The California EcoRestore web page lists several future habitat restoration projects on Sherman Island and Twitchell Island, both of which are designated as “very high priority.”  These include an $88.4 million setback levee on Twitchell Island, and restoration of 1,250 acres of wetland on the west end of the island. Funds have yet to be identified for an additional 3,900 acres of emergent wetland restoration on Sherman Island.  The EcoRestore program evolved from the CALFED Ecosystem Restoration Program.  The CALFED Ecosystem Restoration Program (ERP) was part of the CALFED Record of Decision.  The ERP proposed extensive habitat restoration for mitigation of exports by the State Water Project and Central Valley Project.

As explained in a previous blog post, the Delta Levees Investment Strategy regulations will mandate that these ecosystem restoration projects take priority over protecting communities in the primary Delta from flooding. With the new prioritization, the issue of cost allocation becomes more critical.

The Davis-Dolwig Act, passed in 1961, directed that Department of Water Resources include in its water charges an amount “sufficient to repay all costs incurred for the preservation of fish and wildlife” as a result of the project.  But, according to the Legislative Analyst’s Office, the Department of Water Resources has generally not followed Davis-Dolwig in determining charges to the State Water Contractors.

This post was updated on August 27 to include future EcoRestore projects on Sherman Island and Twitchell Island.


Responses

  1. Another clearly written report, relying on science with a knowledge of history and awareness of policy.

  2. The Delta Stewardship Council seems to define, or had a defined for it, a problem that does not include either protection of lives and property or protection of public trust interests including public access to and use of navigable waters (meaning: waters actually susceptible to navigation even if only in a canoe; the temporarily dry beds below ordinary high water mark of those waters; lands above ordinary high water mark when submerged sufficiently to support navigation); and including state-owned land for purposes of fishing formerly state-owned land transferred after November 8, 1910, at least for purposes of fishing. However: however they choose to define the subject they are addressing, if they are a state or local public agency, they have no choice but to consider the effect of their decisions on public trust interests, including public access to an use of navigable waters (as defined above) and public access to and use of state-owned and formerly state-owned after 11/08/1910 land; and, to refrain from adversely affecting these interests when feasible.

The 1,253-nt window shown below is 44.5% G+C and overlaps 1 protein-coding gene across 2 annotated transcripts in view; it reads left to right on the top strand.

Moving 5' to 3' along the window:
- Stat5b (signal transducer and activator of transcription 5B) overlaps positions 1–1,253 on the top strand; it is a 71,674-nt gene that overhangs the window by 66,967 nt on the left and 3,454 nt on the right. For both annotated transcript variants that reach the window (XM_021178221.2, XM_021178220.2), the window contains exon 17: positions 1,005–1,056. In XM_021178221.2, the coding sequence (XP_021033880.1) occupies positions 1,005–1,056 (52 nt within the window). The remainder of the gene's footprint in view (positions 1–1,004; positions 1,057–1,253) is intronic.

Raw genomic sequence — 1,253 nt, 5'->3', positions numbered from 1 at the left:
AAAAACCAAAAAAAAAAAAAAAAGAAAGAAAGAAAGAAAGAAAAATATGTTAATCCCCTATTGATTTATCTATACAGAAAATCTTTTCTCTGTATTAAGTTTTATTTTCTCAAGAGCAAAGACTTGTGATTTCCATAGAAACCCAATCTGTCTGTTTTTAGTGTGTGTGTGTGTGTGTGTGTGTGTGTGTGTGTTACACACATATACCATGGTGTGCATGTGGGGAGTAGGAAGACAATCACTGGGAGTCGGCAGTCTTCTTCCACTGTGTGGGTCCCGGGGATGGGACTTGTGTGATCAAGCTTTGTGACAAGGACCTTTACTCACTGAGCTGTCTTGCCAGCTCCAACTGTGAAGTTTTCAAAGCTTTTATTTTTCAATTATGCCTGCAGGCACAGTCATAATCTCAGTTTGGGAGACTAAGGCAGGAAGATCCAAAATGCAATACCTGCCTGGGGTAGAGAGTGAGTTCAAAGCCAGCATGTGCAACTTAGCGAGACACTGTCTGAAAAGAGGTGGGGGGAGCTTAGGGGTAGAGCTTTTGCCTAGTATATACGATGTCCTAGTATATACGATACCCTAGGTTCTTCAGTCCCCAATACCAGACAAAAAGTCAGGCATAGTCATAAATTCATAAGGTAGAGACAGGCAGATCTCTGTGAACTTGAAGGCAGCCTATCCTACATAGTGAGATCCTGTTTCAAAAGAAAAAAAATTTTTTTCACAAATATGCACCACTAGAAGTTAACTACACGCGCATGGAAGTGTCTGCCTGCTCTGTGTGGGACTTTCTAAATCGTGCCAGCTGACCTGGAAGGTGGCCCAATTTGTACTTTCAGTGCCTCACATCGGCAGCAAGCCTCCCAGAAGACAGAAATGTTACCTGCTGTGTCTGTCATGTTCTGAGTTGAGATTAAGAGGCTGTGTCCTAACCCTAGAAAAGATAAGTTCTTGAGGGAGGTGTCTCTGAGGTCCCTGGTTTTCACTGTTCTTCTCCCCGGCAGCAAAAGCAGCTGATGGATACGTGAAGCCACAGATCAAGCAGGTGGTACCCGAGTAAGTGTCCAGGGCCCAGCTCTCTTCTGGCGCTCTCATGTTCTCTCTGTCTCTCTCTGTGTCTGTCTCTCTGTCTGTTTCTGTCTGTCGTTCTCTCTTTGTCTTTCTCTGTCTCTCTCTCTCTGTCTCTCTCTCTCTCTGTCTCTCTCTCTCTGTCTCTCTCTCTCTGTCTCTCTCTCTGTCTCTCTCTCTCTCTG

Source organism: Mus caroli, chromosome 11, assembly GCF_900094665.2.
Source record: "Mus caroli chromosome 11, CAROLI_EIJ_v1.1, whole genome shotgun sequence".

If the Council chooses to omit consideration and documentation of the affect of their work on public trust interests, then at some later stage all of their work will have to be re-examined from the point of view of the public trust. It would seem it would be wiser to include consideration of these interests now, so as to avoid the consequences of ignoring a fundamental requirement.
    In my short-hand definition of “navigable waters,” I don’t mean to ignore the “Inland Sea” as it existed prior to reclamation: that lands annually submerged prior to reclamation, and therefore still subject the public trust, possibly including great expanses of farm land and even housing subdivisions, long ago protected from flooding by levees and drained by artificial canals and pumps.
    Again, if these are not considered now, much of the planning and design may be faulty.